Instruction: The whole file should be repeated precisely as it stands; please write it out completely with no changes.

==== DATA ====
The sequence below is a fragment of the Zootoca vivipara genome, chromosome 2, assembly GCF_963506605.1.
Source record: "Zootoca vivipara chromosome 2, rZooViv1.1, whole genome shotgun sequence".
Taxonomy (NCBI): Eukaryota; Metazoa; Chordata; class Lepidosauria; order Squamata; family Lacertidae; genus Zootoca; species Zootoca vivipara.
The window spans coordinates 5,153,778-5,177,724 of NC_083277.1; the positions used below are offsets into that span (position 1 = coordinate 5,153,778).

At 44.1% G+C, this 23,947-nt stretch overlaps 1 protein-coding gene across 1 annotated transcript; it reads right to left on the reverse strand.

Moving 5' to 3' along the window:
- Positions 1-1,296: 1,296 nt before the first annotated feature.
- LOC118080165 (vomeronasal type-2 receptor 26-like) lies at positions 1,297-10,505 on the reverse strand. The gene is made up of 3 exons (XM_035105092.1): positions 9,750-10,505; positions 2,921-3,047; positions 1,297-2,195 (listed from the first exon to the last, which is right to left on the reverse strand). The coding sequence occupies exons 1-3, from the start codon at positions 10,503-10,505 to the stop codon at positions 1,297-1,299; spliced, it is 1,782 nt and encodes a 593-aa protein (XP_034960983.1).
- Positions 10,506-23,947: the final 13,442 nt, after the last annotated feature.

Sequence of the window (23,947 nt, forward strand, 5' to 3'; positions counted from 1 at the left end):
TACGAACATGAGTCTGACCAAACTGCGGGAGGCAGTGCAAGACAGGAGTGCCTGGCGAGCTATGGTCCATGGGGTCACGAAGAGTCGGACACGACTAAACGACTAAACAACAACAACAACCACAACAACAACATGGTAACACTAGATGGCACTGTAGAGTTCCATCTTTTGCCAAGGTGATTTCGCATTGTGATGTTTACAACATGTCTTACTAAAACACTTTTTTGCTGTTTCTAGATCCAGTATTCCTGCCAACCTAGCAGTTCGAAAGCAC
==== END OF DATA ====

The sequence below is a fragment of the Zootoca vivipara genome, chromosome 2, assembly GCF_963506605.1.
Source record: "Zootoca vivipara chromosome 2, rZooViv1.1, whole genome shotgun sequence".
Taxonomy (NCBI): Eukaryota; Metazoa; Chordata; class Lepidosauria; order Squamata; family Lacertidae; genus Zootoca; species Zootoca vivipara.
The window spans coordinates 5,153,778-5,177,724 of NC_083277.1; the positions used below are offsets into that span (position 1 = coordinate 5,153,778).

At 44.1% G+C, this 23,947-nt stretch overlaps 1 protein-coding gene across 1 annotated transcript; it reads right to left on the reverse strand.

Moving 5' to 3' along the window:
- Positions 1-1,296: 1,296 nt before the first annotated feature.
- LOC118080165 (vomeronasal type-2 receptor 26-like) lies at positions 1,297-10,505 on the reverse strand. The gene is made up of 3 exons (XM_035105092.1): positions 9,750-10,505; positions 2,921-3,047; positions 1,297-2,195 (listed from the first exon to the last, which is right to left on the reverse strand). The coding sequence occupies exons 1-3, from the start codon at positions 10,503-10,505 to the stop codon at positions 1,297-1,299; spliced, it is 1,782 nt and encodes a 593-aa protein (XP_034960983.1).
- Positions 10,506-23,947: the final 13,442 nt, after the last annotated feature.

Sequence of the window (23,947 nt, forward strand, 5' to 3'; positions counted from 1 at the left end):
TACGAACATGAGTCTGACCAAACTGCGGGAGGCAGTGCAAGACAGGAGTGCCTGGCGAGCTATGGTCCATGGGGTCACGAAGAGTCGGACACGACTAAACGACTAAACAACAACAACAACCACAACAACAACATGGTAACACTAGATGGCACTGTAGAGTTCCATCTTTTGCCAAGGTGATTTCGCATTGTGATGTTTACAACATGTCTTACTAAAACACTTTTTTGCTGTTTCTAGATCCAGTATTCCTGCCAACCTAGCAGTTCGAAAGCAC